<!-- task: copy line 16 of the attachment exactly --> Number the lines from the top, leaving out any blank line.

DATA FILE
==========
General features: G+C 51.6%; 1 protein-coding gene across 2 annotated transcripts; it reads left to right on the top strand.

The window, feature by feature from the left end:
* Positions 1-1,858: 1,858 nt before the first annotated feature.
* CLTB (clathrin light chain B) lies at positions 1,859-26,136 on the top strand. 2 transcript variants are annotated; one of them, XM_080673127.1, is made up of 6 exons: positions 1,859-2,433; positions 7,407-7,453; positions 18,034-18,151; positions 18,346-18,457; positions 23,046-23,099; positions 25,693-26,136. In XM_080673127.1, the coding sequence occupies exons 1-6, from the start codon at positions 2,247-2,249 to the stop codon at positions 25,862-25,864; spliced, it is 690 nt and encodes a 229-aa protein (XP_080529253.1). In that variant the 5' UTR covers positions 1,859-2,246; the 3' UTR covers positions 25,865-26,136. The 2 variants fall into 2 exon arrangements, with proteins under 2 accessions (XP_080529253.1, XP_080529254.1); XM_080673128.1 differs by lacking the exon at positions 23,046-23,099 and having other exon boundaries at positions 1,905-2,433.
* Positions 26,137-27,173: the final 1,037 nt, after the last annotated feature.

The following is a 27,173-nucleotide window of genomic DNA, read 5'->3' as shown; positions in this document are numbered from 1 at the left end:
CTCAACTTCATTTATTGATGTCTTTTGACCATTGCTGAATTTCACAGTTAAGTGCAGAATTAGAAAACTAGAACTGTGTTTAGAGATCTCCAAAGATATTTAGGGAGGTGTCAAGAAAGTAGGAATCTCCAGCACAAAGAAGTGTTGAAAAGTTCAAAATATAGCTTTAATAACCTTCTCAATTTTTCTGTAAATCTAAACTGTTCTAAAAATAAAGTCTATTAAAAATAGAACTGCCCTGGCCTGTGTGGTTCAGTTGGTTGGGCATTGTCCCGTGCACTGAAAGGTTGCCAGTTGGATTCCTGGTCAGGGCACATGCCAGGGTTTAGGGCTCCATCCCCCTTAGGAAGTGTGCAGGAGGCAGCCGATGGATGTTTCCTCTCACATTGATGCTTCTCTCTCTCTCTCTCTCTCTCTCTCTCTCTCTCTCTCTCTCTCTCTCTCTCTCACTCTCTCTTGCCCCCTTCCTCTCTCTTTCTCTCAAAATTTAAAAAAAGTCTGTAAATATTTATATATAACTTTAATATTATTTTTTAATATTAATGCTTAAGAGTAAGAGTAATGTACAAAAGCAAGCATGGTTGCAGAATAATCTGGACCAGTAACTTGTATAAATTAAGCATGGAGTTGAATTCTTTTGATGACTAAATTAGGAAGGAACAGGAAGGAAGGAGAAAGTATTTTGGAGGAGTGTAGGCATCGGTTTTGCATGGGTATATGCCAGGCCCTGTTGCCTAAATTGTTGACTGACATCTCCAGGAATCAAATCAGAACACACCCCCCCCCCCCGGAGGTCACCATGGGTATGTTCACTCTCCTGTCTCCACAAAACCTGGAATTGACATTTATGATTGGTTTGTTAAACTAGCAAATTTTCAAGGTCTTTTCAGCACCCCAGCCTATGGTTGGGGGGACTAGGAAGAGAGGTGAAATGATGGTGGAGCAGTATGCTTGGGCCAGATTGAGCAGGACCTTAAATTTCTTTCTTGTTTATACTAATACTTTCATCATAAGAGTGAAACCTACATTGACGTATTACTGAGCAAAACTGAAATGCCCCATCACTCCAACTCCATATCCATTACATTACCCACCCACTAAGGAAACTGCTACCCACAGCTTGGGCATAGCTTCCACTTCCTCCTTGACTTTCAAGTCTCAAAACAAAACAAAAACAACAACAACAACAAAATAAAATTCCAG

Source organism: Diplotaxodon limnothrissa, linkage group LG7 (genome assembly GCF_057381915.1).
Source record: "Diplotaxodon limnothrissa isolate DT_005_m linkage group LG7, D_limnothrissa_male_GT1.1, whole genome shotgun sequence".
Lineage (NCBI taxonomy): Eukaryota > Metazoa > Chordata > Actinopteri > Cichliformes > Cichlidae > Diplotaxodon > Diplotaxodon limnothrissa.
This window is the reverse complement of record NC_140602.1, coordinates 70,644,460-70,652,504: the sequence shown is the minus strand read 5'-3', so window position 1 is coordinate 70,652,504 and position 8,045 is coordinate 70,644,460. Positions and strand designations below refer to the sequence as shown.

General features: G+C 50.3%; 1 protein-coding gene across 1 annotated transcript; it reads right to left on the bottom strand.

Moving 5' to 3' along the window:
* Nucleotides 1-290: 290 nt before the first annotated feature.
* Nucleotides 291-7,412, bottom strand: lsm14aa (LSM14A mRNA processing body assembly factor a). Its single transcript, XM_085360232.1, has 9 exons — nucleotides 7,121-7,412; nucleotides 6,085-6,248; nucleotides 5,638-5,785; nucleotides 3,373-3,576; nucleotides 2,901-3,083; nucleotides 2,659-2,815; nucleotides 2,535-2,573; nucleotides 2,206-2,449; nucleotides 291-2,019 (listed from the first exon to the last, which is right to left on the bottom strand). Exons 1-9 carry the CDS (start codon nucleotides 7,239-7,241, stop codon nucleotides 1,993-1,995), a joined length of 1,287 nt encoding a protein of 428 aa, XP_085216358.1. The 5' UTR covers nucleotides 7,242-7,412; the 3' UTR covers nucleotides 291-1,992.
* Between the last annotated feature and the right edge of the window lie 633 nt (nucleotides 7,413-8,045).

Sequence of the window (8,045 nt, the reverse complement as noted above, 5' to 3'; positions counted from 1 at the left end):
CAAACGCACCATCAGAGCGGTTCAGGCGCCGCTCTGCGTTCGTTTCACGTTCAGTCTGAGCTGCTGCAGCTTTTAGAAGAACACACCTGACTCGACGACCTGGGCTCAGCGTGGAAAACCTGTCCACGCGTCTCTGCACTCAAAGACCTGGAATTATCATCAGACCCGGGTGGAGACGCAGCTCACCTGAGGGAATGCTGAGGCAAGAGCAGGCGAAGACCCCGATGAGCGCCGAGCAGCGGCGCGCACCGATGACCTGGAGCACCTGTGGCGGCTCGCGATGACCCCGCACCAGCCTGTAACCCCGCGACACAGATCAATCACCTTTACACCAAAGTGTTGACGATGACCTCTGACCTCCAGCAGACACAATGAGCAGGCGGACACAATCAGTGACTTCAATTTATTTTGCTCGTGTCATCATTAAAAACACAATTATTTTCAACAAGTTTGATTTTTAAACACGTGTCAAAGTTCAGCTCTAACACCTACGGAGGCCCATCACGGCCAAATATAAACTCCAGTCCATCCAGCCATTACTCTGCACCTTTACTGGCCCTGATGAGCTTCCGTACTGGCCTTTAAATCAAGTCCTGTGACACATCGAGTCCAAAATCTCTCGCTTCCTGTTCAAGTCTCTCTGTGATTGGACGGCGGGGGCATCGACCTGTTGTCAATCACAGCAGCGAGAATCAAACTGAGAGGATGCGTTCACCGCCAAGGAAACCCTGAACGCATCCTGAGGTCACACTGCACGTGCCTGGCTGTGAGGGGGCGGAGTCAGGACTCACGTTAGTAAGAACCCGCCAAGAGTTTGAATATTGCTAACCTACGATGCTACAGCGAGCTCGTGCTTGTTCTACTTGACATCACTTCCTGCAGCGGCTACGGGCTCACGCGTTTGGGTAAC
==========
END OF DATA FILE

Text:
* Between the last annotated feature and the right edge of the window lie 633 nt (nucleotides 7,413-8,045).